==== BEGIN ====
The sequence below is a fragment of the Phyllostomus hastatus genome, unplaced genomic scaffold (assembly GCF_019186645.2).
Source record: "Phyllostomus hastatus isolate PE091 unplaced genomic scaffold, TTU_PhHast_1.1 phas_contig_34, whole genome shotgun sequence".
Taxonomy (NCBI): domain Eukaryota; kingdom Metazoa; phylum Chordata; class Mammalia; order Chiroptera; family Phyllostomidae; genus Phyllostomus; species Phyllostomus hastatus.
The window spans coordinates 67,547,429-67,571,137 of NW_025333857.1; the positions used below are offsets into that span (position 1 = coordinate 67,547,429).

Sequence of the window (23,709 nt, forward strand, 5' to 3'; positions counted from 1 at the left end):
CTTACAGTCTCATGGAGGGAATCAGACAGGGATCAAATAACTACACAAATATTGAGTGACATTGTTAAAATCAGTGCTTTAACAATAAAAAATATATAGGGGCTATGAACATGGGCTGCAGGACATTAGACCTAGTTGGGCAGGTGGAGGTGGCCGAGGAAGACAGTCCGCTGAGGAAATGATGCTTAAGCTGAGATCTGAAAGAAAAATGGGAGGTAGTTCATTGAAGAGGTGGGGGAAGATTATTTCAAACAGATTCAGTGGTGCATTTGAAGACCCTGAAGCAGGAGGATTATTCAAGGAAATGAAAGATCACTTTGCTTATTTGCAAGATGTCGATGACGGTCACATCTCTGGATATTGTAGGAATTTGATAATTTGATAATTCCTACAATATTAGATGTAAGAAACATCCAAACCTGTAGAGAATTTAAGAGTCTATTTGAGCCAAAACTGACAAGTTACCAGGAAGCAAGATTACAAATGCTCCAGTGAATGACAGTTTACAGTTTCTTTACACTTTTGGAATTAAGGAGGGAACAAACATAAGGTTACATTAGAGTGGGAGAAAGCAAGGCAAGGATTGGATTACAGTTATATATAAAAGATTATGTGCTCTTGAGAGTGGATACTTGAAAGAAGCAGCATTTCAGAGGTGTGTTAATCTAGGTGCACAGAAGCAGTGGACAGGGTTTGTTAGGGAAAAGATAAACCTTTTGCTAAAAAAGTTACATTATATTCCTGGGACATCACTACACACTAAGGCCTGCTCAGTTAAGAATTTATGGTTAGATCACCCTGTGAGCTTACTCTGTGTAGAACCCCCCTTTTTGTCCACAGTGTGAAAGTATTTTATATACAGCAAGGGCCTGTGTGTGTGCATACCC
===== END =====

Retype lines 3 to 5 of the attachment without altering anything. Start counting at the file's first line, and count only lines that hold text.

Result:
Taxonomy (NCBI): domain Eukaryota; kingdom Metazoa; phylum Chordata; class Mammalia; order Chiroptera; family Phyllostomidae; genus Phyllostomus; species Phyllostomus hastatus.
The window spans coordinates 67,547,429-67,571,137 of NW_025333857.1; the positions used below are offsets into that span (position 1 = coordinate 67,547,429).

Sequence of the window (23,709 nt, forward strand, 5' to 3'; positions counted from 1 at the left end):